Spicy Sri Lankan Coffee

Preparation info

  • Difficulty


  • Serves


Appears in

Hidden Kitchens of Sri Lanka

Hidden Kitchens of Sri Lanka

By Bree Hutchins

Published 2013

  • About

When I stayed with Manike and her family, I was surprised to find a coffee bush in their garden. Making kopi (coffee) the traditional way is incredibly labour-intensive. The ripe coffee beans are picked and left in the sun to dry for four days, then pounded in a huge mortar and pestle to remove the tough outer shells. The inner beans are then roasted in a wok over an open fire. Coriander seeds and black peppercorns are added at the end, releasing an incredible aroma, and these give the coffee its unique flavour and a bit of a kick! The beans are then pounded by hand into ground coffee. Sri Lankans drink their coffee black and strong, with lots of sugar. This recipe for Manike’s father’s kopi has been simplified, so it is more realistic to make at home, but if you want to try roasting your own beans, see the note below.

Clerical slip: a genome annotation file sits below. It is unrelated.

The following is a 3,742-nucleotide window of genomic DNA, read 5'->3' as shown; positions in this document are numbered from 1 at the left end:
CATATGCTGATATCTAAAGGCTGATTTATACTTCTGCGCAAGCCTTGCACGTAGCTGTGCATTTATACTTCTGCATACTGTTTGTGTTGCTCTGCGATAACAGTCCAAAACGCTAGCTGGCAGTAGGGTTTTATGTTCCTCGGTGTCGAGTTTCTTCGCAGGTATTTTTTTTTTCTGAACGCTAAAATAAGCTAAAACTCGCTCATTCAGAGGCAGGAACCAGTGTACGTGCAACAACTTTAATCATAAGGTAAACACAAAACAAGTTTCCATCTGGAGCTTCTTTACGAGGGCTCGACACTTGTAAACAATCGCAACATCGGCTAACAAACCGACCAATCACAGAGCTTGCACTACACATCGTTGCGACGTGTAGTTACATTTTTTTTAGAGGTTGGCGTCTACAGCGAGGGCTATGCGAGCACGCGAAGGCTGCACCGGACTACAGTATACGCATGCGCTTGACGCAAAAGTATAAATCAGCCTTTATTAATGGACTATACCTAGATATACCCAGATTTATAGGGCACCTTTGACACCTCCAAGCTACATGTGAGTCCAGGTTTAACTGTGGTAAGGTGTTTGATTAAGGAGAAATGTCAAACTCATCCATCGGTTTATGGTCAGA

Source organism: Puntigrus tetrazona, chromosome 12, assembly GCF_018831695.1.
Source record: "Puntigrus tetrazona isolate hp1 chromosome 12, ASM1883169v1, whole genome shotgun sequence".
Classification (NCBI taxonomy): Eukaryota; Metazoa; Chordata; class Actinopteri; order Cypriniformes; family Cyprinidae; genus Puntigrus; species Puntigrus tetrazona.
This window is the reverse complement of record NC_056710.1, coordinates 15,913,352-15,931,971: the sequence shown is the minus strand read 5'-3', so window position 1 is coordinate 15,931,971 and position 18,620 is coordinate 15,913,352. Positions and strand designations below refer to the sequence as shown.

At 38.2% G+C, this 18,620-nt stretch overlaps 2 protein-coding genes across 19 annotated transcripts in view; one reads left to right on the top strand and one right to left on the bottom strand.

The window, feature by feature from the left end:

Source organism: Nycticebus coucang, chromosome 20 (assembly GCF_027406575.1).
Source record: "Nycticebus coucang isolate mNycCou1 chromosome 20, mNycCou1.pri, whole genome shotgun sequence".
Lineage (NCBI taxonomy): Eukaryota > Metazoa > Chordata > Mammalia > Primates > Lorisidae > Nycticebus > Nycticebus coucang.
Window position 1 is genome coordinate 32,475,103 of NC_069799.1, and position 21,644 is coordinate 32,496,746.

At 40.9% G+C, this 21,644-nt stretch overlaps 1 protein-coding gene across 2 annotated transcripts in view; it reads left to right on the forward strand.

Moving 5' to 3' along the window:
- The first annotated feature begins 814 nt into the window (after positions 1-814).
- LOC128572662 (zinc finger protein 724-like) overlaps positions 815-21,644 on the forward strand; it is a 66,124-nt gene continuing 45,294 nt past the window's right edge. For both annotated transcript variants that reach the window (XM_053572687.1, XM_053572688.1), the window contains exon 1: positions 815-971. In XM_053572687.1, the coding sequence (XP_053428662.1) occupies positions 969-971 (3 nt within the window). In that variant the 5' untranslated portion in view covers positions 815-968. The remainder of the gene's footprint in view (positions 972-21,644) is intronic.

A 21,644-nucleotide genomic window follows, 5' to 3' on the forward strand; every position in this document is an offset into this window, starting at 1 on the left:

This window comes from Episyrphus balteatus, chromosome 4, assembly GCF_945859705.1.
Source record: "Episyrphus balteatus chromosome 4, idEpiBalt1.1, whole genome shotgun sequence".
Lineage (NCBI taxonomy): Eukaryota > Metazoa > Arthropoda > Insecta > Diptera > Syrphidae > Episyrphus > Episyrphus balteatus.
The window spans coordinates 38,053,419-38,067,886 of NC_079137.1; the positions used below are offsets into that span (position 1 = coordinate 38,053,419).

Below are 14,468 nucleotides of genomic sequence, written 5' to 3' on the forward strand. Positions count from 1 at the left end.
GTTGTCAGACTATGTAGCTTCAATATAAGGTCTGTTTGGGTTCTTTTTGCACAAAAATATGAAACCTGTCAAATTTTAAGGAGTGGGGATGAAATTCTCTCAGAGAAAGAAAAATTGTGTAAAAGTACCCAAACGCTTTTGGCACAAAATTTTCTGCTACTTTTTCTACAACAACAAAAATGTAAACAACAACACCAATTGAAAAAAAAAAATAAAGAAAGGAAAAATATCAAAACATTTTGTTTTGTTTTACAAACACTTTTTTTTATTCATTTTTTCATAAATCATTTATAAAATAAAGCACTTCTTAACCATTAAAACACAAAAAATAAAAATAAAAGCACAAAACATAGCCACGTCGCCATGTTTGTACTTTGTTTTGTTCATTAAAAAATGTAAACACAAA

• 2 teaspoons coriander seeds
  • ½ teaspoon black peppercorns
  • 30 g (1 oz/4 scoops) of freshly ground coffee
  • 500 ml (17 fl oz/2 cups) boiling water
  • 3 tablespoons sugar


In a small wok or heavy-based frying pan, dry-roast the coriander seeds and peppercorns over low heat for 3-5 minutes, or until fragrant. Cool slightly, then using a mortar and pestle (or spice grinder), pound the spices into a fine powder.

Place the spices in a large coffee plunger, with the freshly ground coffee, and pour in the boiling water. Infuse for 5 minutes, then plunge and pour into four espresso cups. Add 3 teaspoons of sugar to each, stir well and serve.